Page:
a loving homage to the early cheap-as-chips British film industry, while simultaneously administering a sharp kick in the shins to the pleased-as-punch BBC Four arts documentary.Which makes it sound very like Harry Enfield's Norbert Smith: A Life from 1989. I can't show you a clip from this because those on Youtube are blocked in the UK at Channel four's request. As a reader pointed out to me, this is a bit of a dog-in-a-manger attitude as the station has never issued the one-off show, which has some claim to be the best thing Enfield had ever done, on DVD.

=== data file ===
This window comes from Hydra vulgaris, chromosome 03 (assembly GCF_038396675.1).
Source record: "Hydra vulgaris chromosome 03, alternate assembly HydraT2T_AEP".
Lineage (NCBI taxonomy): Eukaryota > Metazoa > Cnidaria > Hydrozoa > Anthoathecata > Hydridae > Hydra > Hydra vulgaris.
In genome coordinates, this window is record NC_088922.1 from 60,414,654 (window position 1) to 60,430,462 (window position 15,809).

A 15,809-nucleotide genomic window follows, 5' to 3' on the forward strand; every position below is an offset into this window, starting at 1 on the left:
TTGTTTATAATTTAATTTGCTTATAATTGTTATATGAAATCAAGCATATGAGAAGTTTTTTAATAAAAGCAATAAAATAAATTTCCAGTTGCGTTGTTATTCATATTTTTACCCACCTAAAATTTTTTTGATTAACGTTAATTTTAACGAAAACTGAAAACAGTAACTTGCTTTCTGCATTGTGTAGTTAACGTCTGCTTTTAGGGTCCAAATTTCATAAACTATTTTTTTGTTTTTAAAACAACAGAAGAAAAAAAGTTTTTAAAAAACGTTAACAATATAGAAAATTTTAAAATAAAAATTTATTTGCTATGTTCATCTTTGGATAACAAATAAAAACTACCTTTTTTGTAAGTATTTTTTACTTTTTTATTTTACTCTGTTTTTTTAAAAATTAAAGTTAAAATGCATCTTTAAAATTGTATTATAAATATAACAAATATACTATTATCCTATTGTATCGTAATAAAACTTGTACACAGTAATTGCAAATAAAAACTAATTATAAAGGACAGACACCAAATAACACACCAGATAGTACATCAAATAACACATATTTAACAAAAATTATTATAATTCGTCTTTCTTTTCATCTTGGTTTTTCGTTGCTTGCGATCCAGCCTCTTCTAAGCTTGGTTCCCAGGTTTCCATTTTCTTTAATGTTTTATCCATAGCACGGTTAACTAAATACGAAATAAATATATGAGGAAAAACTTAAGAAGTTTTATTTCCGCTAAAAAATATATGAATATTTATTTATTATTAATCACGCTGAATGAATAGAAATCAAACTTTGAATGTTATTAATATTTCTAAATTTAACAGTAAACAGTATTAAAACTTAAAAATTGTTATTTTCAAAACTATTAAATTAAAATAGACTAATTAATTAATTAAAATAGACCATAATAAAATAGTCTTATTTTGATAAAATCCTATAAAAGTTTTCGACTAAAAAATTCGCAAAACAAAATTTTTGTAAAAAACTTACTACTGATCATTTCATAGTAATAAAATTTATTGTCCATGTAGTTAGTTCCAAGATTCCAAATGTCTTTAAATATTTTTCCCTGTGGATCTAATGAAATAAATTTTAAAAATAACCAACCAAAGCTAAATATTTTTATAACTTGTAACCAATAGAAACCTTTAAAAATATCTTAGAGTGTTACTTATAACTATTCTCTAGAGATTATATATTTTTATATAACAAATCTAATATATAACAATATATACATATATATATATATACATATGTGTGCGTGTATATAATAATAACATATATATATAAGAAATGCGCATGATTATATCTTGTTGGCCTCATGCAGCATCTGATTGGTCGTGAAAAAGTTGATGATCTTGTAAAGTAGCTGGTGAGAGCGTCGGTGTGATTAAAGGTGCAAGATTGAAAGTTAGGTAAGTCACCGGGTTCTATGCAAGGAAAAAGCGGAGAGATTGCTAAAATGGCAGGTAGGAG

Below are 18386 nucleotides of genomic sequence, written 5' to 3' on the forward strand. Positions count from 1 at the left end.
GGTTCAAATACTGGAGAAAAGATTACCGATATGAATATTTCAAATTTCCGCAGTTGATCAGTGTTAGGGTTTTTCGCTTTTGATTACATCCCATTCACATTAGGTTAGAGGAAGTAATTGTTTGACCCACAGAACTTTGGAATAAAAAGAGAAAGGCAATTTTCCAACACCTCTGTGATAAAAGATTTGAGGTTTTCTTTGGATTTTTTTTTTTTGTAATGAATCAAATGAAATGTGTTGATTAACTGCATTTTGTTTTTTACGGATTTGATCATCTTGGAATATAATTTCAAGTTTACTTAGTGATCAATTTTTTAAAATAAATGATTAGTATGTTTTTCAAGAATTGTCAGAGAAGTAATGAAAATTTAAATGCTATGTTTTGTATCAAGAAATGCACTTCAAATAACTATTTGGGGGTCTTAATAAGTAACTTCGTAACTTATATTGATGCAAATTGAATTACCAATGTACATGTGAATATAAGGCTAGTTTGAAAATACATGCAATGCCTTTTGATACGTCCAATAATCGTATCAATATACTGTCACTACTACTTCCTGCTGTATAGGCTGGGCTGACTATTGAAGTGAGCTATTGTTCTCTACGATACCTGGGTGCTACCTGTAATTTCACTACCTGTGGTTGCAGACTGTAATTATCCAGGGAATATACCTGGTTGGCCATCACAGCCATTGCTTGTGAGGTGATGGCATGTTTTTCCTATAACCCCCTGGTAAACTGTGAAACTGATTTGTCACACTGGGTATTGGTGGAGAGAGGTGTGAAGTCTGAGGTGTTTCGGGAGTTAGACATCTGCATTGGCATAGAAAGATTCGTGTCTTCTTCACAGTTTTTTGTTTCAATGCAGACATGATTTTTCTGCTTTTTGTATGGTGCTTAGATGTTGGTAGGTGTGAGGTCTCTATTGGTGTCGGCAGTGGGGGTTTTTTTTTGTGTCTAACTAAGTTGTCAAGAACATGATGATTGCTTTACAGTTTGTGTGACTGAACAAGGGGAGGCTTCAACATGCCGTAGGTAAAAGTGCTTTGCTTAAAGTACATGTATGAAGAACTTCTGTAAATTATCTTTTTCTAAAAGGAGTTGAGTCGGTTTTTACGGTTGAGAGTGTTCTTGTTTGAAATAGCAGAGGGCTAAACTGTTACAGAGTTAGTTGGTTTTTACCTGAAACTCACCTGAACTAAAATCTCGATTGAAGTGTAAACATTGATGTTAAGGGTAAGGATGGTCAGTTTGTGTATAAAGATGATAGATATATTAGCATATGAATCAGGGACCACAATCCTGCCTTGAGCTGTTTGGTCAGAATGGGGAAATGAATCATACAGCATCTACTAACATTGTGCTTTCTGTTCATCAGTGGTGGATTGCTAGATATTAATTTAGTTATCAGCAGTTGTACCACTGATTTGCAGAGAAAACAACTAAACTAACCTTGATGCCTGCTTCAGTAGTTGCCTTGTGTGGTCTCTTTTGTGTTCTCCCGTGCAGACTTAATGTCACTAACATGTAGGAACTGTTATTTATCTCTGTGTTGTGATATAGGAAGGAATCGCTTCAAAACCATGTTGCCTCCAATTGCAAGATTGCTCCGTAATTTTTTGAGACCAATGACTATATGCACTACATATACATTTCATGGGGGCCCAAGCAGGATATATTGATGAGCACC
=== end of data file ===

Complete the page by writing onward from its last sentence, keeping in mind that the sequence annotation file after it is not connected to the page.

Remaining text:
I hope it is a "loving homage," because it is easy to mock British films. Yet every one has something of interest, if it is only the street scenes.
As Matthew Sweet once wrote:
Observe, say, 1950s Britain through its top-of-the-bill films and it emerges as a land populated by pipe-smoking, twentysomething men who drive vintage Bentleys, usually with Muriel Pavlow in the back.
Explore it from the bottom of the bill and you'll encounter something different: tracts of featureless industrial estates, a world in which Wolseley police cars clatter under railway bridges in Croydon and mid-price actors occupy frowsty suburban drags. It is threadbare, unspectacular territory, where compromised people spend their time committing adultery and double-crossing each other, often while drinking pre-mixed American cocktails.